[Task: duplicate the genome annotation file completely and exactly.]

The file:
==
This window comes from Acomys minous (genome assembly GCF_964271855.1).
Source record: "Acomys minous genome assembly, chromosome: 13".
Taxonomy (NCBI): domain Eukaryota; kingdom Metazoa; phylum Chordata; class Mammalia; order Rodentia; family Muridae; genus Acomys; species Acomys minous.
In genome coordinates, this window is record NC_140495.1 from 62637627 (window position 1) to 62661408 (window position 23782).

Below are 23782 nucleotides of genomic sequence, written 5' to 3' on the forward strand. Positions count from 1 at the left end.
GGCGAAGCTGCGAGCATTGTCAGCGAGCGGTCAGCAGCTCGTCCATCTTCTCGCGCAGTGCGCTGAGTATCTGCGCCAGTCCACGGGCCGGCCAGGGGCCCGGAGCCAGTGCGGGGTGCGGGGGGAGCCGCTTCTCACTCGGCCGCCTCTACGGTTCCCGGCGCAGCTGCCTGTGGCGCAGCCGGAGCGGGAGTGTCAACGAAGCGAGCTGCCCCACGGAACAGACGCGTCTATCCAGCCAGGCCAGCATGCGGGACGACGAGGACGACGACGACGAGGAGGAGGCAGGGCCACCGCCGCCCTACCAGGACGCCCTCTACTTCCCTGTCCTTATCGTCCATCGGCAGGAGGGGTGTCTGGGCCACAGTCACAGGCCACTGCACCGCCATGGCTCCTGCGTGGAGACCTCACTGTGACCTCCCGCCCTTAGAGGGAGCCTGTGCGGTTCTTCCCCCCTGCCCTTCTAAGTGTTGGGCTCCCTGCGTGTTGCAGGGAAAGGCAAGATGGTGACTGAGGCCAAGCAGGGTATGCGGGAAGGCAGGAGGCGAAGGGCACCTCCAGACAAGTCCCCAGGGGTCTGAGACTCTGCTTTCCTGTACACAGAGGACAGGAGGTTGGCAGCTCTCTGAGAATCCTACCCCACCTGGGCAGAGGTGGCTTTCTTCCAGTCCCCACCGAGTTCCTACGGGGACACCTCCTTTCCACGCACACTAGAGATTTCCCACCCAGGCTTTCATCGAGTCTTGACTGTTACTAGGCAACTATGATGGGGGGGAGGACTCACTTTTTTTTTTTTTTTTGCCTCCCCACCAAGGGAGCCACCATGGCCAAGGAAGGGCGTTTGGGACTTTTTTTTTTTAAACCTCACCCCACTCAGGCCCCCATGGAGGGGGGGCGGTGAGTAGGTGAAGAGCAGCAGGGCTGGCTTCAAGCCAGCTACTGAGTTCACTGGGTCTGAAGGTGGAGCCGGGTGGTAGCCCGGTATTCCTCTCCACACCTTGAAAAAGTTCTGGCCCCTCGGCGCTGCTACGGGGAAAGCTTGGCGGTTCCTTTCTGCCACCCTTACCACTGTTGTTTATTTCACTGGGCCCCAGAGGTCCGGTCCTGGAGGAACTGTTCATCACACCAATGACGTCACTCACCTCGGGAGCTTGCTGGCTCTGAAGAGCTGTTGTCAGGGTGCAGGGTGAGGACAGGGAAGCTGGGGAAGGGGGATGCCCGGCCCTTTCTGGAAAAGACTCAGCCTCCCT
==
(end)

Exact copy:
This window comes from Acomys minous (genome assembly GCF_964271855.1).
Source record: "Acomys minous genome assembly, chromosome: 13".
Taxonomy (NCBI): domain Eukaryota; kingdom Metazoa; phylum Chordata; class Mammalia; order Rodentia; family Muridae; genus Acomys; species Acomys minous.
In genome coordinates, this window is record NC_140495.1 from 62637627 (window position 1) to 62661408 (window position 23782).

Below are 23782 nucleotides of genomic sequence, written 5' to 3' on the forward strand. Positions count from 1 at the left end.
GGCGAAGCTGCGAGCATTGTCAGCGAGCGGTCAGCAGCTCGTCCATCTTCTCGCGCAGTGCGCTGAGTATCTGCGCCAGTCCACGGGCCGGCCAGGGGCCCGGAGCCAGTGCGGGGTGCGGGGGGAGCCGCTTCTCACTCGGCCGCCTCTACGGTTCCCGGCGCAGCTGCCTGTGGCGCAGCCGGAGCGGGAGTGTCAACGAAGCGAGCTGCCCCACGGAACAGACGCGTCTATCCAGCCAGGCCAGCATGCGGGACGACGAGGACGACGACGACGAGGAGGAGGCAGGGCCACCGCCGCCCTACCAGGACGCCCTCTACTTCCCTGTCCTTATCGTCCATCGGCAGGAGGGGTGTCTGGGCCACAGTCACAGGCCACTGCACCGCCATGGCTCCTGCGTGGAGACCTCACTGTGACCTCCCGCCCTTAGAGGGAGCCTGTGCGGTTCTTCCCCCCTGCCCTTCTAAGTGTTGGGCTCCCTGCGTGTTGCAGGGAAAGGCAAGATGGTGACTGAGGCCAAGCAGGGTATGCGGGAAGGCAGGAGGCGAAGGGCACCTCCAGACAAGTCCCCAGGGGTCTGAGACTCTGCTTTCCTGTACACAGAGGACAGGAGGTTGGCAGCTCTCTGAGAATCCTACCCCACCTGGGCAGAGGTGGCTTTCTTCCAGTCCCCACCGAGTTCCTACGGGGACACCTCCTTTCCACGCACACTAGAGATTTCCCACCCAGGCTTTCATCGAGTCTTGACTGTTACTAGGCAACTATGATGGGGGGGAGGACTCACTTTTTTTTTTTTTTTTGCCTCCCCACCAAGGGAGCCACCATGGCCAAGGAAGGGCGTTTGGGACTTTTTTTTTTTAAACCTCACCCCACTCAGGCCCCCATGGAGGGGGGGCGGTGAGTAGGTGAAGAGCAGCAGGGCTGGCTTCAAGCCAGCTACTGAGTTCACTGGGTCTGAAGGTGGAGCCGGGTGGTAGCCCGGTATTCCTCTCCACACCTTGAAAAAGTTCTGGCCCCTCGGCGCTGCTACGGGGAAAGCTTGGCGGTTCCTTTCTGCCACCCTTACCACTGTTGTTTATTTCACTGGGCCCCAGAGGTCCGGTCCTGGAGGAACTGTTCATCACACCAATGACGTCACTCACCTCGGGAGCTTGCTGGCTCTGAAGAGCTGTTGTCAGGGTGCAGGGTGAGGACAGGGAAGCTGGGGAAGGGGGATGCCCGGCCCTTTCTGGAAAAGACTCAGCCTCCCT